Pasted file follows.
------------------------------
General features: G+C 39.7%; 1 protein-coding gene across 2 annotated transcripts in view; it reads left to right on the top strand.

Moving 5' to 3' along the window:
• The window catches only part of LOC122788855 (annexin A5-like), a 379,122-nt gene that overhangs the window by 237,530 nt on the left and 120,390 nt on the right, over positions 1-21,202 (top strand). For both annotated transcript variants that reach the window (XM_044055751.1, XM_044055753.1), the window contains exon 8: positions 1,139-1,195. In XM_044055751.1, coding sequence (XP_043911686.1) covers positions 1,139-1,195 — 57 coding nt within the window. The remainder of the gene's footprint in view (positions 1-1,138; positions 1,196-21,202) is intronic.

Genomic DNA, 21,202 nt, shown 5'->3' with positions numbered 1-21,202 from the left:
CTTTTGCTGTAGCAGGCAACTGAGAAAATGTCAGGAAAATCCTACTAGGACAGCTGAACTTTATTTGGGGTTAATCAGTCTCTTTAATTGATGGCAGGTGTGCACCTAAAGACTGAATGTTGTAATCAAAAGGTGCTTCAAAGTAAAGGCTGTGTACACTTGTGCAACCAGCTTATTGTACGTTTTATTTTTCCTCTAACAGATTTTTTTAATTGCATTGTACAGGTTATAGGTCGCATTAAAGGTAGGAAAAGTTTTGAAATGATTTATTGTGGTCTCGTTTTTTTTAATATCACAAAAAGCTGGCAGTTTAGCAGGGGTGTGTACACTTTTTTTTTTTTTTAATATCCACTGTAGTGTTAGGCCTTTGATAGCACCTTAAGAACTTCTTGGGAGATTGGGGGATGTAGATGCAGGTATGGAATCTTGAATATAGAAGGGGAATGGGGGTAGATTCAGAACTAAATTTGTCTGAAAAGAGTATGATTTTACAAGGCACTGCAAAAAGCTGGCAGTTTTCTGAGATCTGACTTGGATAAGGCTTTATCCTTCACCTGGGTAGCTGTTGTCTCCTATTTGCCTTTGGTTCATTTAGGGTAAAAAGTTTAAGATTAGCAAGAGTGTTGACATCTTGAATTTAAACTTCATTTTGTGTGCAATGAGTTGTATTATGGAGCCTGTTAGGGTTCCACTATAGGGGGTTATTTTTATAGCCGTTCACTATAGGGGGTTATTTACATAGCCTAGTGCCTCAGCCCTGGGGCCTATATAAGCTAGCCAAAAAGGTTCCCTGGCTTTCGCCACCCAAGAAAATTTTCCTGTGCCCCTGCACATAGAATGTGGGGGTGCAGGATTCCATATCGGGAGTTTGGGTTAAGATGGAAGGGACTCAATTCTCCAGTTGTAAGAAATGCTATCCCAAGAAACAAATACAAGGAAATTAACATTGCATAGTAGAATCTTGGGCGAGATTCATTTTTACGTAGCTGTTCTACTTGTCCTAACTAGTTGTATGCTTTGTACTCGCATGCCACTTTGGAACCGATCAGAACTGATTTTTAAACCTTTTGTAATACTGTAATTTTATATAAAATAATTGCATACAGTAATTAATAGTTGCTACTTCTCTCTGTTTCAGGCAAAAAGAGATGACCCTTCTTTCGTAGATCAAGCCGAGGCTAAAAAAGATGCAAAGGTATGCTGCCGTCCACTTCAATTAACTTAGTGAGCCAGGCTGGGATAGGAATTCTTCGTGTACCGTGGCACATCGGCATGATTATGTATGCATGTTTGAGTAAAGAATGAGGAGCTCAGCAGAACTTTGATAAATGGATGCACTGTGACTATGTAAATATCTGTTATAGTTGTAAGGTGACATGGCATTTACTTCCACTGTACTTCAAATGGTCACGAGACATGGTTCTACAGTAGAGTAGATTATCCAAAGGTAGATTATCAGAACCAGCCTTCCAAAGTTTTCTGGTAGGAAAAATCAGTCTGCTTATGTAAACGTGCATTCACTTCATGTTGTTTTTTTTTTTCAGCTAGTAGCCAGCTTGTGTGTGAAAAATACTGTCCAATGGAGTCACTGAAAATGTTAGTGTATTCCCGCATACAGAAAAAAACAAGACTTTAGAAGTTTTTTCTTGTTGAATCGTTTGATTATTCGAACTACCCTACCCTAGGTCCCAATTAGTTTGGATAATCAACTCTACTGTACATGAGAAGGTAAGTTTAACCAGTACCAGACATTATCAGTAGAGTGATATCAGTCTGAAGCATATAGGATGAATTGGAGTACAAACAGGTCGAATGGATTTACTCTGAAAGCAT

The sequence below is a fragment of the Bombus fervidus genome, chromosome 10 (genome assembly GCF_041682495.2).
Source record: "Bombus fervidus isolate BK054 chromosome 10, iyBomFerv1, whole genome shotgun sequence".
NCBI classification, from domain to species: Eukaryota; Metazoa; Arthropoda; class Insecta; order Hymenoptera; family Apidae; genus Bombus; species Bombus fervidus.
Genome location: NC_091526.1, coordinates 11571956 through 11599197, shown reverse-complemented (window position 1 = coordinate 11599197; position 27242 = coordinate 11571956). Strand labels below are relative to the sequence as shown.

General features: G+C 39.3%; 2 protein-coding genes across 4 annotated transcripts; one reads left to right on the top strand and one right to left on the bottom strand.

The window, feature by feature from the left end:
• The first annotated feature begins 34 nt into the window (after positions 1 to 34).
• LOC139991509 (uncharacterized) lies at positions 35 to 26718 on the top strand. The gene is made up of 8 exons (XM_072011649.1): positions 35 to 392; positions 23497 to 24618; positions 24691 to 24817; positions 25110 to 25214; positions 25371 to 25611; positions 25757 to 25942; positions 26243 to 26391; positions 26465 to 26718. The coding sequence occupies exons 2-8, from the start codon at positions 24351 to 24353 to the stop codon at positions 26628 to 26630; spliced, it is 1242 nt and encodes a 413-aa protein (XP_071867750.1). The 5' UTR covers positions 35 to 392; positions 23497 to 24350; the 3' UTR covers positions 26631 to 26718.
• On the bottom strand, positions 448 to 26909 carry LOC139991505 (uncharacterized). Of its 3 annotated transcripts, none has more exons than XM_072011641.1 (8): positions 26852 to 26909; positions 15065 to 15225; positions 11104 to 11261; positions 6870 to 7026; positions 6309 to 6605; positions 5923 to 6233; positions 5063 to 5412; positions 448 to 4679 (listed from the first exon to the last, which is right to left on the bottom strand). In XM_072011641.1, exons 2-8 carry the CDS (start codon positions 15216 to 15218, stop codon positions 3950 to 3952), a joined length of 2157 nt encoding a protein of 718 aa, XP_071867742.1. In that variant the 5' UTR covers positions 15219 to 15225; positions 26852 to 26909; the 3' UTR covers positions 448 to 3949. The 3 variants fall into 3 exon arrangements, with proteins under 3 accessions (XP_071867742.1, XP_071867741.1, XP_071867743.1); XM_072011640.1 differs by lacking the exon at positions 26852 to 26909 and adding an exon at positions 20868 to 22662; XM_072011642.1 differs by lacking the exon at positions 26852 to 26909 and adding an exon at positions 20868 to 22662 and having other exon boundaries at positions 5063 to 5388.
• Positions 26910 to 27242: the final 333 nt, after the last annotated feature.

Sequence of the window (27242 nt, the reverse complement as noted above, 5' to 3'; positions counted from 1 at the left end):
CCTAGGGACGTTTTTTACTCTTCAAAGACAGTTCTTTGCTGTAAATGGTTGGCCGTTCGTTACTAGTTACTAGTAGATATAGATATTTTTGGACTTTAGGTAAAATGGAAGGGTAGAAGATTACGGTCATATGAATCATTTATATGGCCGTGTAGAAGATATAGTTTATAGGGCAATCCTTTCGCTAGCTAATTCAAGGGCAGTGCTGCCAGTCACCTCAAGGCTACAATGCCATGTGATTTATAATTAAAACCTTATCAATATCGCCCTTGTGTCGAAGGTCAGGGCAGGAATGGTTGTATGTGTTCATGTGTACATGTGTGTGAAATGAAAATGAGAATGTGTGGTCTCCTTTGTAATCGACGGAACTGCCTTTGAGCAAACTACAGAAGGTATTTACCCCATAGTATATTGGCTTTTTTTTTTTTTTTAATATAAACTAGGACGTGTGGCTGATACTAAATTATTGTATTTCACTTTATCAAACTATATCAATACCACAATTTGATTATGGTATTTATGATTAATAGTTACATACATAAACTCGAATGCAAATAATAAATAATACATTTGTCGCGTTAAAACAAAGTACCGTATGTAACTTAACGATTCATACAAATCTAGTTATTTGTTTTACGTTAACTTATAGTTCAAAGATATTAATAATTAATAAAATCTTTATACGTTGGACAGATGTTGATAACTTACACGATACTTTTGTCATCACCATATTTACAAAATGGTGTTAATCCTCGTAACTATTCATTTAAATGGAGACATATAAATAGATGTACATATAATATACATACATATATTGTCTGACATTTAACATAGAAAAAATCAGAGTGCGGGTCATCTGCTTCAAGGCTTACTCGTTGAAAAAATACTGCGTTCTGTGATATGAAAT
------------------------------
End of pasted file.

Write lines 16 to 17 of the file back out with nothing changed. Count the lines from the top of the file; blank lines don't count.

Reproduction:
Sequence of the window (27242 nt, the reverse complement as noted above, 5' to 3'; positions counted from 1 at the left end):
CCTAGGGACGTTTTTTACTCTTCAAAGACAGTTCTTTGCTGTAAATGGTTGGCCGTTCGTTACTAGTTACTAGTAGATATAGATATTTTTGGACTTTAGGTAAAATGGAAGGGTAGAAGATTACGGTCATATGAATCATTTATATGGCCGTGTAGAAGATATAGTTTATAGGGCAATCCTTTCGCTAGCTAATTCAAGGGCAGTGCTGCCAGTCACCTCAAGGCTACAATGCCATGTGATTTATAATTAAAACCTTATCAATATCGCCCTTGTGTCGAAGGTCAGGGCAGGAATGGTTGTATGTGTTCATGTGTACATGTGTGTGAAATGAAAATGAGAATGTGTGGTCTCCTTTGTAATCGACGGAACTGCCTTTGAGCAAACTACAGAAGGTATTTACCCCATAGTATATTGGCTTTTTTTTTTTTTTTAATATAAACTAGGACGTGTGGCTGATACTAAATTATTGTATTTCACTTTATCAAACTATATCAATACCACAATTTGATTATGGTATTTATGATTAATAGTTACATACATAAACTCGAATGCAAATAATAAATAATACATTTGTCGCGTTAAAACAAAGTACCGTATGTAACTTAACGATTCATACAAATCTAGTTATTTGTTTTACGTTAACTTATAGTTCAAAGATATTAATAATTAATAAAATCTTTATACGTTGGACAGATGTTGATAACTTACACGATACTTTTGTCATCACCATATTTACAAAATGGTGTTAATCCTCGTAACTATTCATTTAAATGGAGACATATAAATAGATGTACATATAATATACATACATATATTGTCTGACATTTAACATAGAAAAAATCAGAGTGCGGGTCATCTGCTTCAAGGCTTACTCGTTGAAAAAATACTGCGTTCTGTGATATGAAAT